When a science-fiction plot delves in time travel, the characters generally emphasize their efforts to not do anything that might alter the course of history. One such work is “A Sound of Thunder”, a Ray Bradbury short story where hunters pay for the privilege of going back in time and hunting a dinosaur. In the story, the efforts undertaken – walking on an elevated path and hunting a dinosaur minutes before it would die naturally – are still not enough to prevent a very subtle mistake from affecting current events. I would surmise that Wales Interactive partially considered this while developing their new first-person shooter, Time Carnage, before throwing out all the “butterfly effect” stuff and going for body count.

In Time Carnage, the player is sent to various points of the past and future with an army’s worth of weapons at their disposal and one simple directive – kill or be killed. While your armaments are relatively unlimited, your movement is not. You can move only within a small shielded “time platform”, with enemies descending upon you from multiple directions.

Here’s what I liked

Good controls – At its core, Time Carnage is a first-person shooter, so the controls will be pretty familiar. Left stick will move your character around, while the right stick will aim your weapons. As you will be dual-wielding, the triggers will fire whatever weapon you have in that particular hand. Tapping the bumpers will switch between the weapons available to that hand, while holding the bumper will return it to its pedestal for reloading without getting the alternate weapon. Control response is excellent, and the weapon swap mechanic is very welcome.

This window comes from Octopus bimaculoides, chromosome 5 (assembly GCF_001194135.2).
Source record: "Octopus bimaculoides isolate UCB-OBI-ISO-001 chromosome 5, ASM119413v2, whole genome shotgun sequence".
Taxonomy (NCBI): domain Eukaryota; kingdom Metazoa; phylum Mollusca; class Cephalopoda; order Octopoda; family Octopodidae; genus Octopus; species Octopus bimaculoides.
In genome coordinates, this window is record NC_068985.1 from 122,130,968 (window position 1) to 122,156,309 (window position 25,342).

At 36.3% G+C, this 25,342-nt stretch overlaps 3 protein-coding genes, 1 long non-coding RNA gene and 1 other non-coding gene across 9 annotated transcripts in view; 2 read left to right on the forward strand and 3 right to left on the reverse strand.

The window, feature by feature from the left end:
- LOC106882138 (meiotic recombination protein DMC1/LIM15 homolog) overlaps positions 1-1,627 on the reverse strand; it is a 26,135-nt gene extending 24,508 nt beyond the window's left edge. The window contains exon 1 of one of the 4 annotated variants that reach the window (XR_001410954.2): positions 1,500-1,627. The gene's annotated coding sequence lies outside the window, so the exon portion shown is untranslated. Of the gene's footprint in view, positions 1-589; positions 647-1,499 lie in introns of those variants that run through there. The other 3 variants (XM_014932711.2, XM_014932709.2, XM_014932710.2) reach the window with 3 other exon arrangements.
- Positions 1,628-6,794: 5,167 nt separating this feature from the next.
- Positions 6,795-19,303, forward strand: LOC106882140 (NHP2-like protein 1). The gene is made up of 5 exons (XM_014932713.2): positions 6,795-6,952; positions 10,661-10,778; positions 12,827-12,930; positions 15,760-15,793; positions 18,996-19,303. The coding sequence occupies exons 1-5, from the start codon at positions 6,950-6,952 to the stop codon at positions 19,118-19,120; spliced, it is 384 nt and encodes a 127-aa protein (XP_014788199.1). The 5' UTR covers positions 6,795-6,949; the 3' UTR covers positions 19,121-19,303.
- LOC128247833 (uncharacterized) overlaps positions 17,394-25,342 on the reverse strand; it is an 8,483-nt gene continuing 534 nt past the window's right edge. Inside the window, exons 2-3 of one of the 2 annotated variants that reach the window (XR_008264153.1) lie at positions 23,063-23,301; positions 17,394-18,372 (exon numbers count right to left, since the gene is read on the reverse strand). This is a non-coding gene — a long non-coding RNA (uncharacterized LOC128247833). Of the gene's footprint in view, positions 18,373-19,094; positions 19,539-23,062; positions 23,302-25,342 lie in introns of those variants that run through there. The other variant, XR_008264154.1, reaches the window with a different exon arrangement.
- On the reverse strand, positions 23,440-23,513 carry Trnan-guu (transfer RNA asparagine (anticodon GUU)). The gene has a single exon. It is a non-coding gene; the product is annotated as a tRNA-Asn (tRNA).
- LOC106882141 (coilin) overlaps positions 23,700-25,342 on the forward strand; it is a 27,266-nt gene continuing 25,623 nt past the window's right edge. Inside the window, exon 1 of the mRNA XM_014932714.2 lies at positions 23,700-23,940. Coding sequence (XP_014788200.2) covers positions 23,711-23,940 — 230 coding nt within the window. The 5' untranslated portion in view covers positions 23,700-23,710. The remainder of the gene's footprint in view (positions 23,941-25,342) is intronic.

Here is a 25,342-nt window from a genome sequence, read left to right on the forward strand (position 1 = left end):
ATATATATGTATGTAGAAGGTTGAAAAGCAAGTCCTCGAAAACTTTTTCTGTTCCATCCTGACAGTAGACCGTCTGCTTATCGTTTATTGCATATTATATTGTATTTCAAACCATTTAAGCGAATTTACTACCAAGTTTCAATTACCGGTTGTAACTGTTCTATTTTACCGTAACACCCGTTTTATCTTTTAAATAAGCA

Plenty of game modes – There are three ways to play, and each adds something to the overall package. Campaign is the primary mode and will get the bulk of the player’s initial attention. Completing a campaign level unlocks a new weapon and/or a new level in the Challenge mode for the player to attempt. Challenges have players rack up as many kills as possible using a specialized rule set. Completing challenges awards special perks that can then be used in the Arcade mode, where you can choose your location and enemy set, or let the game randomize where it sends you and what it sends your way. Perks may handicap you, provide support buffs or just do weird stuff, like neutralizing gravity on targets you’ve eliminated.

Fair gameplay – For the most part, everything in Time Carnage is stacked in your favor. Your weapons reload on their pedestals at a reasonable rate while they are not in use. Likewise, your health and shields will slowly recharge when you aren’t being directly attacked, including during the delay between waves, giving players a brief pause before the next onslaught. Lastly, your enemies will only attack within a limited arc (maybe 180-210 degrees) around the time platform. You are far from invincible, and you will be challenged even on normal difficulty, but the game is helping you out as much as it can without too much hand-holding.